Zimbabweans will recall that I invited the President of the African Development Bank, AfDB, Dr Akinwumi Adesina, and former President of Mozambique, His Excellency Joachim Chissano, to become champions for Zimbabwe Arrears Clearance and National Debt Resolution. A couple of preparatory meetings have since been held, creating three sub-committees covering key areas of donor concern, including broad reforms, and the compensation of white farmers displaced by our needful Land Reform Programme, in terms of our law. I am expecting the two champions to fly into our country, so together, we lay the groundwork for that important forthcoming event.
Generating positive signals
Our total national debt stands at US$17,5 billion, US$14,04 billion of which is owed to international creditors. The remainder, some US$3,4 billion, is owed to domestic creditors. This debt overhang has tended to hold us back in our bid to speedily realise our national ambitions towards Vision 2030. For that reason, it is vitally important that I engage representatives of creditor nations and institutions in Sharma el Sheikh during the forthcoming visit. Such engagement will send positive signals to all our economic players here at home, and to most of our development partners.
Situating temporary challenges
Against such a background, what is “the big thing” we must know, focus on and pursue as a nation? The big thing cannot be the wave of currency and price volatility we face currently, important though the resolution of both is. Or the power shortages we have had in the past, which are beginning to ease. All these are temporary challenges which any economy in transition is likely to face, more so given the ensuing turbulences in the global economy. We have already announced measures to stabilise our currency and, with it, prices of basic goods and services. This effort is made easier by the self-evident fact that all the fundamentals in our economy are firm and on sound footing.
The efforts we continue to deploy towards resolving the power deficit will soon see a greater improvement in national power supply. Besides, it should never be forgotten that the current power shortage largely owes to a fast recovering and expanding economy, principally led by our energy-intensive mining sector. This is growing demand we must meet with robust energy supply.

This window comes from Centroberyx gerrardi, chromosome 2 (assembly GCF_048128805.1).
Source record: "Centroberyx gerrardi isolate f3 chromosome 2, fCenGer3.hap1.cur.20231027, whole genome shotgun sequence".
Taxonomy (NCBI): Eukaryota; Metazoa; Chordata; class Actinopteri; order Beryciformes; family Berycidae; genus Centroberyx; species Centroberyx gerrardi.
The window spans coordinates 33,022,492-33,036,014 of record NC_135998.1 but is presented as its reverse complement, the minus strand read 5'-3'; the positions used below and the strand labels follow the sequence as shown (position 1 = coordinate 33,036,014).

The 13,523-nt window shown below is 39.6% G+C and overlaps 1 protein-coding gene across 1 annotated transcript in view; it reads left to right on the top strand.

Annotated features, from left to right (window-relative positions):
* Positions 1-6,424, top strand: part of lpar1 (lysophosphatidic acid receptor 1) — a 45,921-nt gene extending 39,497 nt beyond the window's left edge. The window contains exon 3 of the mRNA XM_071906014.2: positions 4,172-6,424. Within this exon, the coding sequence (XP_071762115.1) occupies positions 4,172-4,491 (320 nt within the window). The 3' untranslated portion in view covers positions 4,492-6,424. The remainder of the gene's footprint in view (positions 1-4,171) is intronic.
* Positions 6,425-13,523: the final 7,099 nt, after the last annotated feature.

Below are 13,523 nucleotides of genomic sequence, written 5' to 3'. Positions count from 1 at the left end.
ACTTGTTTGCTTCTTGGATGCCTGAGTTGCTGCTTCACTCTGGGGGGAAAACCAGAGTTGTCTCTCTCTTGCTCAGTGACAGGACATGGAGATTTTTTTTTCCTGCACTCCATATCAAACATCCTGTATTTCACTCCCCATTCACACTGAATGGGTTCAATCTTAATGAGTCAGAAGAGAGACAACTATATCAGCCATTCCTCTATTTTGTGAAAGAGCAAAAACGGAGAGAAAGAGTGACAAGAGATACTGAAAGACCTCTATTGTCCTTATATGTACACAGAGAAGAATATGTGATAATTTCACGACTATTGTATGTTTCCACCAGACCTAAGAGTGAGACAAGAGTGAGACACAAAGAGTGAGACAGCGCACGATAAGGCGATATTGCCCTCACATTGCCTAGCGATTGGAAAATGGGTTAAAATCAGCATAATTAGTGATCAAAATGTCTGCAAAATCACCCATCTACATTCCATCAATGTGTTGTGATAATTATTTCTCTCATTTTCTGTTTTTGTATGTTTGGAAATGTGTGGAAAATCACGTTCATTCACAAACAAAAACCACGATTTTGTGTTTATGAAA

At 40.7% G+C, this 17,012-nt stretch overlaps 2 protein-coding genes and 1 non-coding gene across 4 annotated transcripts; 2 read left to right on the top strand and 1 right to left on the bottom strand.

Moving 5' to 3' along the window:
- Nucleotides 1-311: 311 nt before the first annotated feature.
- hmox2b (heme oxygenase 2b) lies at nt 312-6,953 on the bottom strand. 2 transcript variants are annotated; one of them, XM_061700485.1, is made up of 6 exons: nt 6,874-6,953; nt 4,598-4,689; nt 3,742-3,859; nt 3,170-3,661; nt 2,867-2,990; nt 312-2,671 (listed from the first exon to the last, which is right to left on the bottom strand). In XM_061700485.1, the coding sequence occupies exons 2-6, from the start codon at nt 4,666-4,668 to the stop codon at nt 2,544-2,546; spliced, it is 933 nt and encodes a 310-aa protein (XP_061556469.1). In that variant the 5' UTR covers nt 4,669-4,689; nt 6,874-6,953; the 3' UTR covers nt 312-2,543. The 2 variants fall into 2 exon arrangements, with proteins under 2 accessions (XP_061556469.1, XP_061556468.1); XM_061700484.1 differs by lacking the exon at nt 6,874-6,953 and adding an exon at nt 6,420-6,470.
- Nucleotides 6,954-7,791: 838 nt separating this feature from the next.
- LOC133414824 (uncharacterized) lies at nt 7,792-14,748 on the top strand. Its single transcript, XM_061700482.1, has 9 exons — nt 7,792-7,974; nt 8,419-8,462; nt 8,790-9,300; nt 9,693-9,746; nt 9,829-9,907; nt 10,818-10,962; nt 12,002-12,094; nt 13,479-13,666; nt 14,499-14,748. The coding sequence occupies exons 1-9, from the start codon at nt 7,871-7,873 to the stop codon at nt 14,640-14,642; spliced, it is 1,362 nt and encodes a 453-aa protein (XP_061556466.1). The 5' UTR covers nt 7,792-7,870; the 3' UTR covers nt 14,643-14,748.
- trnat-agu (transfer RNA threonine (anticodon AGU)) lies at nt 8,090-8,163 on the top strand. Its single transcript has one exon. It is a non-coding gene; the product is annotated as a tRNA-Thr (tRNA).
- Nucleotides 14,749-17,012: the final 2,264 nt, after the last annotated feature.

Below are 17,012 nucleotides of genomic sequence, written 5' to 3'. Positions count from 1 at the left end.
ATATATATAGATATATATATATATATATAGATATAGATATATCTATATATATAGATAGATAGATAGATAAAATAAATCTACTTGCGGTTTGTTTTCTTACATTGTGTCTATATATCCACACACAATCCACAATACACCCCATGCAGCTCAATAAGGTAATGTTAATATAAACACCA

Big thing: belief in ourselves!
The real “big thing” then are not those ephemeral challenges, which we will soon overcome. The real “big thing” is a firm and tenacious belief in ourselves as a people, and an awareness and confidence that our God-given means and resources are the sole motive force for our growth and development. Belief in ourselves as vene venyika yokwedu; as true bearers of the burden of rebuilding and growing our country: for ourselves and for posterity.
Only two days ago, I impressed on our community in Mudzi that “budiriro ye- nyika yokwedu inorongwa nevene vayo”, and that “nhaka yevatema inochengetedzwa nevatema”. Both precepts restore agency to us as owners and key players of this Land, indeed as sole carriers and shapers of its destiny. With that strong belief and resolve, we should be able to face the world bravely; and to overcome any challenges we either meet or are put in our way.
Big thing: using our resources
Zimbabwe, which is conscious of its net worth and resources, interacts with other nations from a position of strength and confidence. Far from being an underdog nation, we are a richly endowed people, whose diverse resource give us leverage in our interaction with the rest of the world. That is a key aspect of the “one big thing” we must always know and invoke, in total and unremitting pursuit of our own national interests. Those who know and wield “one big thing”, must think big, act big, in order to equally secure big outcomes.
Eye on the ball
We must, thus, keep the national eye on the ball, so temporary challenges or even setbacks never make us despair. Or lose sight of the bigger Vision. Brick by brick, step by step and in unity, we will get there.